The performance of financial markets provides information about where the world economy is going. Of course, as any investor knows, the signals aren't always right - just consider the exuberance around bank shares in the run up to the financial crisis.
But asset values do reflect the bets investors are making. More is at stake for investors in buying an asset than for economists in forecasting it. Both pieces of information are useful and both are fallible; but it generally takes more conviction to invest in something than to forecast it.
Here's our reading of the financial market data.
Global equity markets have recovered much of the ground they lost in September and early October in the last six weeks. The underlying economic fundamentals have not changed much, but perceptions of geopolitical and financial risk have eased.
US equities have had a good year, with returns of 13%, making it one of the best performing major markets. US economic data have generally been pretty strong, pointing to acceleration in growth in 2015. In the last five years rising equity prices have been underpinned by the Federal Reserve's cheap money policies which have kept interest rates low and liquidity plentiful. Yet the Fed's decision, in October, to end its programme of Quantitative Easing (QE), has had little apparent effect on US equities.
The US market may have shrugged off the ending of QE because it believes that growth is sufficiently entrenched.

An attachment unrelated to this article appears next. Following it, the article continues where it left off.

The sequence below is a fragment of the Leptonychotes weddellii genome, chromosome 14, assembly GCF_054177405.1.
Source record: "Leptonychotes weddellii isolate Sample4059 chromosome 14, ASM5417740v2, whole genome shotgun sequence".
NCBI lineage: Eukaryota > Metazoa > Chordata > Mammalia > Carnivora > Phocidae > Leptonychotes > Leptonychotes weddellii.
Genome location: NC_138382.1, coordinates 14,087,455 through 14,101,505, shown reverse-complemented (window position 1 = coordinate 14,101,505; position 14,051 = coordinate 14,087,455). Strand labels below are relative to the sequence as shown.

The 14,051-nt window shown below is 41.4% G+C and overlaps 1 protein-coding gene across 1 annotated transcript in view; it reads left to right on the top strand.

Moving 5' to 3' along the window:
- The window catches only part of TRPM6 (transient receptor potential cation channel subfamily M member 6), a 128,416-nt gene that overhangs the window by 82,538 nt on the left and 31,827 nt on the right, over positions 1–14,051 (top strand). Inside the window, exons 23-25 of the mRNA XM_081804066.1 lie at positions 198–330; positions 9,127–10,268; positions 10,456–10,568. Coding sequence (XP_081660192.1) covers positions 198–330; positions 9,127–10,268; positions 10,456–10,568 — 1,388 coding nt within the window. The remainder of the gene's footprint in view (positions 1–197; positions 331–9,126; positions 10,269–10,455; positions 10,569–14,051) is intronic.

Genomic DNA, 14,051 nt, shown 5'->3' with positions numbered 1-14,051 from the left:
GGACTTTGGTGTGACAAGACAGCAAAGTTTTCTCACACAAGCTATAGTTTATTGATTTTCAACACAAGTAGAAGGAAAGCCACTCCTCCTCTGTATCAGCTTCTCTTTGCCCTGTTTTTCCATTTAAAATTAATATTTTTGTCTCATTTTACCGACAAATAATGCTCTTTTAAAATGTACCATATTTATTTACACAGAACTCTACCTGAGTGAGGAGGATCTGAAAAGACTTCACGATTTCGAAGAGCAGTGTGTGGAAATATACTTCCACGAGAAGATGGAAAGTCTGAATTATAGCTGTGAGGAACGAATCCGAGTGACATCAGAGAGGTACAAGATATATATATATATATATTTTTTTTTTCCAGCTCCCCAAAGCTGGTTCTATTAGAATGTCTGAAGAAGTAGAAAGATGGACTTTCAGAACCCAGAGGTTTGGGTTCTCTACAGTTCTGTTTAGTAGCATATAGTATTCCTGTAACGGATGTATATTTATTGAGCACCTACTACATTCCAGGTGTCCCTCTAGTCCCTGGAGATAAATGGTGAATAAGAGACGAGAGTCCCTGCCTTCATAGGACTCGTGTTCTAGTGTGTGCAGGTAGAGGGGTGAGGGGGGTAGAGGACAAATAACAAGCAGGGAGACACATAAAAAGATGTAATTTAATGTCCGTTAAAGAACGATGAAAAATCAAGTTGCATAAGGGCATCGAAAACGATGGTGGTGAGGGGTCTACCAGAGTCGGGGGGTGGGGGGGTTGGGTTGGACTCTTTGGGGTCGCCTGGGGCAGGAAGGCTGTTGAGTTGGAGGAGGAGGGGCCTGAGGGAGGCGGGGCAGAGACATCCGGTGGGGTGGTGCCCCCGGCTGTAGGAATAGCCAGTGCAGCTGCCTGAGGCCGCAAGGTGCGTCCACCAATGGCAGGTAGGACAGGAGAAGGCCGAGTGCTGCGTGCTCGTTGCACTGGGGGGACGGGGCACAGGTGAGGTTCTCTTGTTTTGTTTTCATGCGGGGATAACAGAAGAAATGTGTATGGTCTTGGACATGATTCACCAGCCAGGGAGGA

In Japan, where growth prospects are far more mixed, the announcement, in October, of a new programme of QE has had an intoxicating effect on equities. The main Japanese index, the Nikkei 225, has risen by 18% in the last 6 weeks. Since 2013 the easy money policies of Prime Minister Shinzo Abe have weakened the Yen and pushed up Japanese equities.
Like the underlying economies, euro area equities have had a poor year, with the overall market down 4%. Greek economy equities have suffered most, falling 24% despite Greece's emergence from a six-year recession.
Gloom about prospects for the euro area has led to a stampede by investors into the supposed safe haven of government bonds. On average euro area government bonds have returned 15% so far this year. Spain has been the top performer, with government bonds rising 25% in value.
Two forces are at work. Investors fear that inflation, which is running at just 0.4%, could fall into negative territory in the coming months. Bonds, with a fixed...